When change comes it is pointless to behave like King Canute trying to turn back the waves, the minister for communications, Malcolm Turnbull, recently told the Future Forum, the annual Australian and New Zealand newspaper conference. Rather, cope with change by being like a surfer, using the waves to propel your journey.
As an industry that has been completely disintermediated by digital, the newspaper industry offers some important lessons to real estate, which is at the beginning of its change journey – a lot of which come under the heading of “things not to do”. Too many editors and managers took the Knut option in the early days of transformation.
But can real estate agents embrace the disruption that is coming to our industry? How do we successfully get our teams to adopt new behaviours and habits that will ensure our future success? This is something, even in my short time in this job at RP Data, I have heard agency principals and CEOs regularly asking.
Anyone who has tried to surf knows it takes a lot of practice just to stand up on the board, and even more to ride the big waves home, but it can be learnt. Here are my tips to change management for real estate:
Lesson 1: First, change yourself
When the need for change initially becomes apparent, it is human nature to identify what everyone else is doing wrong, what they need to do to change it and to like the idea of instructing them wisely but from a distance.
But a much harder – but more important – role for any leader wanting to introduce change to their team is to look internally. What is your opinion about the change coming down the pipe? What behaviours do you demonstrate as a leader that will be influenced by the changes? What will you personally need to change about your behaviour or your habits, or your business? Feels uncomfortable, right?
There is a natural tendency to believe that change is something others need to do and to protect your own position. In this context, the resistance by your staff to changing their processes or behaviour comes into context. If you don’t think you need to change, why should they? Be honest and upfront about how these changes are going to personally impact on you – and how that does freak you out a bit – and you’ve created a powerful story to engage with your people.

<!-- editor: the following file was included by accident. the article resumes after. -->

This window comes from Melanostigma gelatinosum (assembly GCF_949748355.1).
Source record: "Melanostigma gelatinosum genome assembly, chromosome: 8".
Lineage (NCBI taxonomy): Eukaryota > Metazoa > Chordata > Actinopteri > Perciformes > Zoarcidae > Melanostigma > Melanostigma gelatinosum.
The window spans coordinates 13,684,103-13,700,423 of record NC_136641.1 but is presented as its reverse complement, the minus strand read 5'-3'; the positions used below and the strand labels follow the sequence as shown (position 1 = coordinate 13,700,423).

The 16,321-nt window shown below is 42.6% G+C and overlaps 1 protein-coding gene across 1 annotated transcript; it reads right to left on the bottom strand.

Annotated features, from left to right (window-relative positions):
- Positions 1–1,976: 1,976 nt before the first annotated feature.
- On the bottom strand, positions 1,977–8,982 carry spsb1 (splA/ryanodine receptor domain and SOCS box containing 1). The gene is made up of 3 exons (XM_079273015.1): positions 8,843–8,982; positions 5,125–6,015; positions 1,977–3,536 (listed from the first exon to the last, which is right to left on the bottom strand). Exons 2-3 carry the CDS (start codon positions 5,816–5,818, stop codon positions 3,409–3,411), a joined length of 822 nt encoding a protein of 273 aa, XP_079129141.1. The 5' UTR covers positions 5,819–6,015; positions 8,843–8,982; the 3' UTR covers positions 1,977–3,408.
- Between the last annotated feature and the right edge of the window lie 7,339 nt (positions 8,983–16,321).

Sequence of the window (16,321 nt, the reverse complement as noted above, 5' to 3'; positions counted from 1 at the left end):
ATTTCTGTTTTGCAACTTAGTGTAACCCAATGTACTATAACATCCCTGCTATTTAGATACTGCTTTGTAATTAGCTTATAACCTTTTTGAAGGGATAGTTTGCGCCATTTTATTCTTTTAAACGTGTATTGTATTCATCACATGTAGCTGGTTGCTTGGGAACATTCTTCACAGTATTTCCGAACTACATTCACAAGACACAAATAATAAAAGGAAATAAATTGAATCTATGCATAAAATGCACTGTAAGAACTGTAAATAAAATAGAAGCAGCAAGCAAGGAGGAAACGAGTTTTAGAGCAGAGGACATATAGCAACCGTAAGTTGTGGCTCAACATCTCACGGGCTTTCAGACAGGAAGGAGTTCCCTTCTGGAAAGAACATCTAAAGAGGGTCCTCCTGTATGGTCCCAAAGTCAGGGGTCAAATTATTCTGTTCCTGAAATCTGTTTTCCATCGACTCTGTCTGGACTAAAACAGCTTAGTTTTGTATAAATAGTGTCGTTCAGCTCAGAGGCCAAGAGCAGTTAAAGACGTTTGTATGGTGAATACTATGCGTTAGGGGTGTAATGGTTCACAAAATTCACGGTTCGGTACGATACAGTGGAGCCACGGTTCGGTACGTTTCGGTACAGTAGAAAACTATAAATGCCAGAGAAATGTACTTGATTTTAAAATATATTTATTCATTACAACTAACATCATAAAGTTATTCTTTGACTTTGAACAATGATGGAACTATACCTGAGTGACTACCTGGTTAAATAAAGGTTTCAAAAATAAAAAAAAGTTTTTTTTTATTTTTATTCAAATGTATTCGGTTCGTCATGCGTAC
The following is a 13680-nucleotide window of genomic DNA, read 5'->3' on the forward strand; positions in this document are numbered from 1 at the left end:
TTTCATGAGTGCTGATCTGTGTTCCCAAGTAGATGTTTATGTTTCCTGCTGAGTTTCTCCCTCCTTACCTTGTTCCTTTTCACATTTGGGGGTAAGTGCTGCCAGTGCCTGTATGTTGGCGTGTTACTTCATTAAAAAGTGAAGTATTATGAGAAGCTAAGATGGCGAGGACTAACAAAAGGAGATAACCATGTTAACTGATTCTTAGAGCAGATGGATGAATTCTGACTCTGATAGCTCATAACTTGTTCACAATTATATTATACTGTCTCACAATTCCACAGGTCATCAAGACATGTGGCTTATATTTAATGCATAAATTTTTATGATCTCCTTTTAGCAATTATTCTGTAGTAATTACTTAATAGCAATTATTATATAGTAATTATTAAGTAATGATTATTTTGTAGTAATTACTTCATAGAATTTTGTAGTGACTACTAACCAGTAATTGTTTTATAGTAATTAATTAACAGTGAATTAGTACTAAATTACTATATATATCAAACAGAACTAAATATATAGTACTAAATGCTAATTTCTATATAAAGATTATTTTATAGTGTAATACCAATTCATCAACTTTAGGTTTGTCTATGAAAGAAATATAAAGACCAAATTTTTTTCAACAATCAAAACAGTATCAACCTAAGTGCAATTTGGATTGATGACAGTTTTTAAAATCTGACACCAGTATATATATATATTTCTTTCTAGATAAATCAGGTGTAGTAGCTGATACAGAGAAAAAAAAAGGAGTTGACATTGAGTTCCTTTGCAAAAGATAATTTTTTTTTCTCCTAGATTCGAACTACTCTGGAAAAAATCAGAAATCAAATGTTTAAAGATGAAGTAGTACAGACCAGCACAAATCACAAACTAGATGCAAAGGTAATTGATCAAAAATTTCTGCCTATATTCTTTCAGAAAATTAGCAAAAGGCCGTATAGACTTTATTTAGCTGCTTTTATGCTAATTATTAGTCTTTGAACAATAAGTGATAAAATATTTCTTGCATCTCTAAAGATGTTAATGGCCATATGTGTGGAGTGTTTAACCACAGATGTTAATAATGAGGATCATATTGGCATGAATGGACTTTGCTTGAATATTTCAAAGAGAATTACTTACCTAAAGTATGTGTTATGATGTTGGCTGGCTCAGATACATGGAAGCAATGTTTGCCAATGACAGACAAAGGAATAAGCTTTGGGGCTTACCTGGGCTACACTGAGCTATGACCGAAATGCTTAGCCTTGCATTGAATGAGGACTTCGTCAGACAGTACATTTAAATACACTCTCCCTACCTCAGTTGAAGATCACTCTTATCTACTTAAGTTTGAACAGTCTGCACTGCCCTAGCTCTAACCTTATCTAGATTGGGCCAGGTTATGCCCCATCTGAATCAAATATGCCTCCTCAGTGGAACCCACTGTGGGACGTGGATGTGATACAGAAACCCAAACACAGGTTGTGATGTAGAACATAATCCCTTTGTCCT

Lesson 2: Ask yourself “what if”?
David Kelley, the founder of Design Thinking at the Harvard Business School, claims one of the key ways to become an innovator is to recognise your biases and train your brain to think differently when they hit.
Here’s a real estate example. When you were first told that social media would completely revolutionise the way agents engage with consumers, what was your first thought?
1) That will never happen – social media is a complete waste of time.
2) Yes, I’ve heard that but until someone shows me overwhelming evidence, I’m happy advertising exactly as I do now.
3) Wow, really? That’s an unusual idea. If it did happen, what would a social media strategy for a real estate agent look like?
The first response is denial, the second response is hearing the change, but feeling its impact can be ignored until, well probably until it is too late. The third is the design thinking model – to recognise your initial brain response of “no way!” and pushing through to think “okay, let’s explore how”. Kelley argues that by exploring how, you get a much better evidence of how disruptive the change might be while how, at the same time, you can “surf” it to the shore.
Lesson 3: Model the change you wish to see
Like so many leadership behaviours, if you want to get your team to change, you need to walk your own talk. You need to become familiar with the tech (not delegate it to your PA), you need to play with the ideas, you need to learn the basics, demonstrate their practice and understand their potential from the perspective of experience, not just theory.
The symbolic impact of a leader modelling the changes they wish to see sends a powerful message to everyone in your team. Equal if not more powerful is the symbolism of a leader failing to model the change he or she is dictating (in a bad way).
Lesson 4: Three nos and a yes
Every salesperson knows that to get a yes, you usually need to manage three ‘nos’. This model is completely applicable to change management too. The first time you suggest change, it is usually met with a resounding no. The second, a slightly less firm ‘I don’t think so’. By the third try, you hear the waver in their voice as the “I don’t know if I see the value” and by the fourth, you’ve got them trying the software, agreeing to consider – the deal is done.
The moral of the story with change management, like sales, you shouldn’t give up on the first go. Or even the second or the third.